Janklow & Nesbit has professor Sarah-Jayne Blakemore’s research into brain development in The Almond and the Seahorse (German rights have been pre-empted by Fischer). Rebecca Stott’s family memoir The Iron Room, about being raised in a Christian cult, is with Bloomsbury in the UK. Xiaolu Guo tells the story of her Chinese childhood, rebellious youth and journey to the West in Staring in Both Directions. Stand-up comedian Nat Luurtsema’s début children’s novel, Goldfish, has sold to Walker Books in the UK. What the Mountains Know is a dark début by Helen Cooper, set on the west coast of Scotland, which asks how far one is willing to manipulate the truth to protect one’s family?
Capel & Land brings two books from Simon Sebag Montefiore: fiction in the shape of The Ride, a love story set during siege of Stalingrad, (with Century); and non-fiction history title The Romanovs, with Weidenfeld & Nicolson. More fiction comes from Lesley Thomson with The Detective’s Secret, the third in a series (sold to Head of Zeus). Fourth Estate has Christopher Potter’s The Earth Gazers, a non-fiction title following the men who have seen the earth from space, and Allen Lane has Andrew Roberts’ “definitive modern biography” of Winston Churchill.
The Wylie Agency takes non-fiction with Graeme Wood’s The War of the End of Times: What the Islamic State Wants, which has been picked up by Random House US. On submission is Julia Leigh’s Avalanche, about the pains of IVF, while Niall Ferguson’s Kissinger, a two-volume biography of the politician, is with Allen Lane in the UK and Penguin Press in the US. In fiction, Colum McCann’s short-story collection Thirteen Ways of Looking has gone to Bloomsbury in the UK, while the late Nobel laureate José Saramago’s Alabardas, Alabardas, Espingardas, Espingardas has been sold in a number of international deals.
Johnson & Alcock has Rod Duncan’s fantasy title Unseemly Science, the second in a series, which has gone to Angry Robot. Dark literary novel Tokyo by Nicholas Hogg is with Cargo, while Transworld has taken Laura Madeleine’s foodie romance The Confectioner’s Tale. Julia Buckley’s non-fiction Heal Me is a memoir of life with chronic pain (sold to W&N at auction). Karl Dönitz and the Last Days of the Third Reich, by Barry Tuner is with Icon. Chris Russell’s YA début, Songs about a Girl, has sold to Hodder Children’s.
Diane Banks Associates takes feline tales in the shape of A Cat Called Alfie by Rachel Wells, a sequel to her bestseller Alfie the Doorstep Cat (with Avon in the UK), and Molly and the Cat Café by Melissa Daley, sold to Macmillan. Michael Joseph has picked up Kate Riordan’s atmospheric second novel The House of Secrets. In non-fiction, Constable has Richard Crisp’s evolutionary study The Social Brain, while Melanie Windridge’s exploration of the Aurora, Seeing the Light, is on submission.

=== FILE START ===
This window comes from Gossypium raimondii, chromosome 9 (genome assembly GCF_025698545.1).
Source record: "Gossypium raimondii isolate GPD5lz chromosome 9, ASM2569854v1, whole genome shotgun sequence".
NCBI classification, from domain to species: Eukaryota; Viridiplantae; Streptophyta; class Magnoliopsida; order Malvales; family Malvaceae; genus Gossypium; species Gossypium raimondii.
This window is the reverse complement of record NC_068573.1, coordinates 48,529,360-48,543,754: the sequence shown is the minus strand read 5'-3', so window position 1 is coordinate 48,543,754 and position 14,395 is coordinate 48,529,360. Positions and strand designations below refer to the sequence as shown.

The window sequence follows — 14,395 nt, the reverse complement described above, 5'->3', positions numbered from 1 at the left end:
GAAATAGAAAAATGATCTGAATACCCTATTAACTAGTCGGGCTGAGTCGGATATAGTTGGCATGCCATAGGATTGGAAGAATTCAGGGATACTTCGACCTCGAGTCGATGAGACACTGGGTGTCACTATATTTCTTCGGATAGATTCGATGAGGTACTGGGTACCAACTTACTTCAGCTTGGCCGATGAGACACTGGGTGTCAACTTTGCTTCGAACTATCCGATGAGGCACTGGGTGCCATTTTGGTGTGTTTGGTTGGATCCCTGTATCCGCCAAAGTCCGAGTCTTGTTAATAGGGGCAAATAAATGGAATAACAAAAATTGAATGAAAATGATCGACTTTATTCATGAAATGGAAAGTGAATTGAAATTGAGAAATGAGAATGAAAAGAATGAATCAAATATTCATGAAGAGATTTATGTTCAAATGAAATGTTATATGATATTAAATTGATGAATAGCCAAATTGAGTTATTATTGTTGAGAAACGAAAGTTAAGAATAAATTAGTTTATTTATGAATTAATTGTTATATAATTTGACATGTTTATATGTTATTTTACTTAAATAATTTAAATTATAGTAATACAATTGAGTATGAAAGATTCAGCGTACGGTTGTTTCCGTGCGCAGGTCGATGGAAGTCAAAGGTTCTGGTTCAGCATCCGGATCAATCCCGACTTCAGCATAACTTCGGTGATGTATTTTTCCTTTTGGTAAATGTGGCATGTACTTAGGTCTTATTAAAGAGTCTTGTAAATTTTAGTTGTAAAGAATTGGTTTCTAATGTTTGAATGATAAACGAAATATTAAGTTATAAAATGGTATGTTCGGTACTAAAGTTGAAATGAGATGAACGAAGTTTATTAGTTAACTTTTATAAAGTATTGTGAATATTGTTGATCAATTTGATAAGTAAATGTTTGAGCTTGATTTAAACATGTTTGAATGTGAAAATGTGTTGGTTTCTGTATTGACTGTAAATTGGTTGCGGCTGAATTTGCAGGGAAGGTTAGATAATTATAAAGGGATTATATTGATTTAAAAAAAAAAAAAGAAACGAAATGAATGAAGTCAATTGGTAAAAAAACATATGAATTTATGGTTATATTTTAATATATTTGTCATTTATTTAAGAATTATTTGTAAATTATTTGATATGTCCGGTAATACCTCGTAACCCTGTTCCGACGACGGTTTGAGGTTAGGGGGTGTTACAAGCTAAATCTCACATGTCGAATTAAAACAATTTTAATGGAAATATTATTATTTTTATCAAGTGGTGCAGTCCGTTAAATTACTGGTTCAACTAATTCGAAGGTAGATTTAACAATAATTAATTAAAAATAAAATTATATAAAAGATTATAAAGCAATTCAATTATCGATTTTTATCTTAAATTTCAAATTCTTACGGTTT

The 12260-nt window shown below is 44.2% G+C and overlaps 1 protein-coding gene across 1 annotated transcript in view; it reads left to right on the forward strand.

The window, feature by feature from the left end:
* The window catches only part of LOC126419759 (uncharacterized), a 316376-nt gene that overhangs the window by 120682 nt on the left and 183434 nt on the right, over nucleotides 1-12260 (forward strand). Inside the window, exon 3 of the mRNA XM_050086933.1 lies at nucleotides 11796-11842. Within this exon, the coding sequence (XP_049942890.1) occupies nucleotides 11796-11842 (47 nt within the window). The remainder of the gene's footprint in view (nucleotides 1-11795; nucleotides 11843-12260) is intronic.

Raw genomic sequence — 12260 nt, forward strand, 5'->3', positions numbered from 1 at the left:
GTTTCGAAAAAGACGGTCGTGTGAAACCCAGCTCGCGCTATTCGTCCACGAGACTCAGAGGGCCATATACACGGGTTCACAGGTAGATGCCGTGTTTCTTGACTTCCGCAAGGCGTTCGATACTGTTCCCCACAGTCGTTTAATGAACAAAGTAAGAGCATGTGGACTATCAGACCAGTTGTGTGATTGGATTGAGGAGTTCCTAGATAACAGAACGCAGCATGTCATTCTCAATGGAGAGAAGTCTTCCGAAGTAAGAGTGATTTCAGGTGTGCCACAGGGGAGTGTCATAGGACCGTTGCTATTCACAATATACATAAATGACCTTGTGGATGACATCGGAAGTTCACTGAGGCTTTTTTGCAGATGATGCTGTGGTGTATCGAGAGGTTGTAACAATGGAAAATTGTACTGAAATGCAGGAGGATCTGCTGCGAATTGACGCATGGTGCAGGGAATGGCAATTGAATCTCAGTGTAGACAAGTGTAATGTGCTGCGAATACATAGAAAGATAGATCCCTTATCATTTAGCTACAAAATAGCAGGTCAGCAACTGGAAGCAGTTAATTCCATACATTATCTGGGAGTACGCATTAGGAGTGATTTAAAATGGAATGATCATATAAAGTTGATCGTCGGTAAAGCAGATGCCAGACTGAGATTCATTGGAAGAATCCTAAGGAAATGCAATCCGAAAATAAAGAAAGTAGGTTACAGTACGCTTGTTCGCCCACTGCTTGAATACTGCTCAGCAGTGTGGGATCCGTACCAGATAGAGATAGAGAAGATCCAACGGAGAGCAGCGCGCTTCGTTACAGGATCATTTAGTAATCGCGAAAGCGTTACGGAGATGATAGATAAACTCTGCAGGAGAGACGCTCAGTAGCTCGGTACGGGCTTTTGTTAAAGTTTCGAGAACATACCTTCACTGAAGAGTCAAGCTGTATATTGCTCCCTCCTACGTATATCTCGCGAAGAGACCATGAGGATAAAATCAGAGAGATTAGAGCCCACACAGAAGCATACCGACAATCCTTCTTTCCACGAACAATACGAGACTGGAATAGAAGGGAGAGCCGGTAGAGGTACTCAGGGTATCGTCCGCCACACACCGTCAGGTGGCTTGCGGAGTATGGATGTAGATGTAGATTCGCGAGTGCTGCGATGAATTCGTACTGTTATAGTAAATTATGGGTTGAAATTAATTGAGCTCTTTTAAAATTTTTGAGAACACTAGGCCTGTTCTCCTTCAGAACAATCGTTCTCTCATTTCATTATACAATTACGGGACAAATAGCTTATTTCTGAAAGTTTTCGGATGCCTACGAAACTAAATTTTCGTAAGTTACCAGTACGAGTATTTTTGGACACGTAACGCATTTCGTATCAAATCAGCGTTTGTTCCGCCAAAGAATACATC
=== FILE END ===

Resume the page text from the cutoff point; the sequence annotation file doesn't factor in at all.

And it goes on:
Watson Little brings fiction in the shape of Emma Garman’s murder mystery The Fantastic Legacy of August Ezekiel, currently on submission, as is Greg Harley’s spiritual thriller The Final Peace. Sphere has Alex Marwood’s psychological suspense Sleeping Beauties, while Legend Press has Jemma Wayne’s Chains of Sand, which is about the Israel-Palestine conflict. On submission is Rebecca Rideal’s 1666: Plague, War and Hellfire, an account of the turbulent year.
David Higham Associates has Eve Chase’s Black Rabbit Hall, a gothic début with two timelines which is set to be a lead title from Michael Joseph this summer. Ebury has We are all Made of Stars by Rowan Coleman, set entirely at night-time, while J Jefferson Farjeon’s Mystery in White, a 1937-set whodunnit, has been bought by British Library Press. In non-fiction, John Rapley’s The Money Cult reappraises the science of economics (with Simon & Schuster in the UK), and Little, Brown has picked up Viva La Revolucion, a series of writings on Latin America by Eric Hobsbawn, edited by Leslie Bethell.
The Viney Agency has débuts with Tom Pugh’s Renaissance-set adventure The Devil’s Library, along with Zelda Benedetti’s The Arnolfini Marriage, which intertwines a love story with Jan van Eyck’s iconic, near-titular painting “The Arnolfini Portrait”. In non-fiction, Rosalind Miles’ The Women’s History of the Modern World has sold to Virago in the UK, while Fathali Moghaddam’s The Dictator’s Mind: The Assault on Democracy looks at the resurgence of totalitarian leaders. In children’s, Vashti Hardy’s The Seer is the first book in a fantasy trilogy about power and survival.
HHB Agency has cookery titles including: Turkish Delights by John Gregory-Smith, celebrating the best of Turkish food; Samarkand, Caroline Eden and Eleanor Smallwood’s attempt to put central Asia on the world food map (world rights for both are with Kyle Books); and Malaysian Cookery, in which Norman Musa provides a masterclass in home cuisine (world rights with Square Peg). Not Enough Time is a memoir by racehorse trainer Henrietta Knight, addressing her relationship with her jockey husband Terry Biddlecombe (Head of Zeus has world rights). Emma Burstall’s novel Tremarnock is about Liz, who finds sanctuary for herself and her young daughter in the titular Cornish town (Head of Zeus has world rights).